Fabio Brait – acoustic guitar
Aldo Orazi – drums

Racconto d’Inverno (A Winter Tale), the third album by Rome-based outfit Arpia,  was released in early 2009 together with band mastermind Leonardo Bonetti’s critically acclaimed novel of the same title.  Like Arpia’s previous two albums, Liberazione (1995) and Terramare (2006), Racconto d’Inverno is a concept album,  a musical rendition of a book that in turn is based on two other works, Andrei Tarkovsky’s film Stalker and Italian writer Tommaso Landolfi’s short story Racconto d’Autunno (An Autumn Story). It is also one of those albums that are extremely difficult to define. It is progressive rock, but not as we commonly know it –  indeed, if taken superficially, it can even come across as remarkably accessible in a ‘sophisticated pop-rock’  kind of way.  Moreover, it  is almost completely acoustic, with keyboards used as a complement rather than as a main ingredient.

Though they have been active for over 25 years with the same core line-up, Arpia are anything but a prolific band. Racconto d’Inverno, however, is the effort that really raises the bar in terms of the development and maturation of their individual style, and not just any old, tired variation on the ‘rock opera’ theme. The concise, yet supremely elegant lyrics, perfectly suited to the dual vocal approach adopted by the band, emphasize the aura of mingled fear and fascination pervading the whole disc. In a way, though musically quite different, it could be compared to another similarly structured album released in the first months of 2009, The Decemberists’ The Hazards of Love.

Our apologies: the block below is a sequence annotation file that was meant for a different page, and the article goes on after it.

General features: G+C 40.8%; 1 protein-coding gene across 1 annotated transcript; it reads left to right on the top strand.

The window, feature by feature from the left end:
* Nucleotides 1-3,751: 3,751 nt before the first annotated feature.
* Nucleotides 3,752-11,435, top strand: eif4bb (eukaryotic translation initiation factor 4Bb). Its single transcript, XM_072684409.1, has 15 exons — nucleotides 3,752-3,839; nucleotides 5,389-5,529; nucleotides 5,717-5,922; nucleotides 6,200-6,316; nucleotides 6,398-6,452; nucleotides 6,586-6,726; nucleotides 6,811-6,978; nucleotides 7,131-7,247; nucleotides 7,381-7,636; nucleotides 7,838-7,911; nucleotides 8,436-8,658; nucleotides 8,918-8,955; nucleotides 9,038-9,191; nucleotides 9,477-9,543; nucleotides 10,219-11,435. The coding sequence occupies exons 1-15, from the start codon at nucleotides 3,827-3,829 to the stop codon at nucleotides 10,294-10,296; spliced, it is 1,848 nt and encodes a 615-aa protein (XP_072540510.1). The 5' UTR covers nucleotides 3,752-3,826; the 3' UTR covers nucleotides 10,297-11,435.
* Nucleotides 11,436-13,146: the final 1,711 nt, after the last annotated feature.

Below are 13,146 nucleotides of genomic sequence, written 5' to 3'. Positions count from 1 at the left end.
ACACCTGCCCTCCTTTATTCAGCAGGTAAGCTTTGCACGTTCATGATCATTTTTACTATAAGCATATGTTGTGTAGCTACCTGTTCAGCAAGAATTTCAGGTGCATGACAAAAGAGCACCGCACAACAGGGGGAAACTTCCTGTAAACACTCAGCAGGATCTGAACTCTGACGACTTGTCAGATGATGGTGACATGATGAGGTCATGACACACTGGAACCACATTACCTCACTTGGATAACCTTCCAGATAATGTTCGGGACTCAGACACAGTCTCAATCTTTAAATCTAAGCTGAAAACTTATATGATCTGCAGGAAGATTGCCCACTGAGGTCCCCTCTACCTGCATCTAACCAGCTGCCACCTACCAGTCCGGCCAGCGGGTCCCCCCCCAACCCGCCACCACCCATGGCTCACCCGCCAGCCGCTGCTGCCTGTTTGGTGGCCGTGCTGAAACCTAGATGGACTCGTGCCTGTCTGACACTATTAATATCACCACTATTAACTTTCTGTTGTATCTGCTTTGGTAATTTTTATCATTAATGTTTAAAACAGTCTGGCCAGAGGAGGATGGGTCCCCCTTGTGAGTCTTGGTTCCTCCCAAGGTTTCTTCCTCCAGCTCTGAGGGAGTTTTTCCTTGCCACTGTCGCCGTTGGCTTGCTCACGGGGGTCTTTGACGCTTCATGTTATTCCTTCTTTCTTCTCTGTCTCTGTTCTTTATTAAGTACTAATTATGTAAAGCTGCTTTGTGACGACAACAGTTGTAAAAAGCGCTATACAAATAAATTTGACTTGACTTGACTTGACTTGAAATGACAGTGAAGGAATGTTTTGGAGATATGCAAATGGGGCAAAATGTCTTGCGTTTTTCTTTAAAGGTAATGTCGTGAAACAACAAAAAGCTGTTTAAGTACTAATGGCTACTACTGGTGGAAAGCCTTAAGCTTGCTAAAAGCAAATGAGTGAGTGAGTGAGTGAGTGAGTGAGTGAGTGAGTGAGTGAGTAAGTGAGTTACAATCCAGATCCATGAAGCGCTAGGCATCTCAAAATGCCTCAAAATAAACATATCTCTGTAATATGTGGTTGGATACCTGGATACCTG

The story (which follows a circular narrative pattern) is told from the point of view of its protagonist, a drifter roaming in the mountains near the border during World War Two. While trying to escape from the war zone, he meets a mysterious young man who guides him to an equally mysterious, derelict house deep in a forested gorge, haunted by the presence of a woman. Though those familiar with Italian literature will immediately notice the link with the rich tradition of fiction set against the background of those terrible years, Racconto d’Inverno is not a realistic account of the horrors of war, but rather a hauntingly Gothic tale that may also be read metaphorically.

From a musical perspective, Racconto d’Inverno does not suggest ‘traditional’ Italian prog, but rather bands that merge folk and world music influences with darkly rarefied atmospheres, such  as Australian outfit Dead Can Dance –  to which I would add seminal British prog-folk band The Pentangle (especially as regards the use of dual male and female lead vocals). There is indeed a clear folk undercurrent in Arpia’s music, emphasized by the use of the acoustic guitar as the main instrument, and further reinforced by the expressive singing style of Leonardo Bonetti and Paola Feraiorni (already featured as a guest on Terramare, and now a full member of the band). Indeed, Paola’s voice is one of the main draws of the album – crystal-clear in tone, yet forceful, in the tradition of the great folk-rock female singers of the Seventies such as Maddy Prior or Sandy Denny. Her pristine, controlled delivery, far removed from the modern penchant for either saccharine sweetness or operatic grandiosity in female vocals, is the ideal vehicle for the often unsettling subject matter, dominated by the presence of death.

Arpia are also to be commended for having kept the album  at a very restrained 42 minutes, aware of the pitfalls of excessive length, especially on a project of this nature. The music, which favours the repetition of themes in selected episodes (as demonstrated, for instance, by the mirror-like melody of “Epilogo” and “Non Sono Morto”), may initially come across as somewhat monotonous, a bit like the shades of grey of the album cover and booklet –  though further listens will easily dispel this impression. Given the importance of the storyline, familiarity with the Italian language is definitely a bonus, though not indispensable in order to enjoy the album. Even without understanding the actual words, Leonardo and Paola’s stunning vocals  help the listener to connect with the story.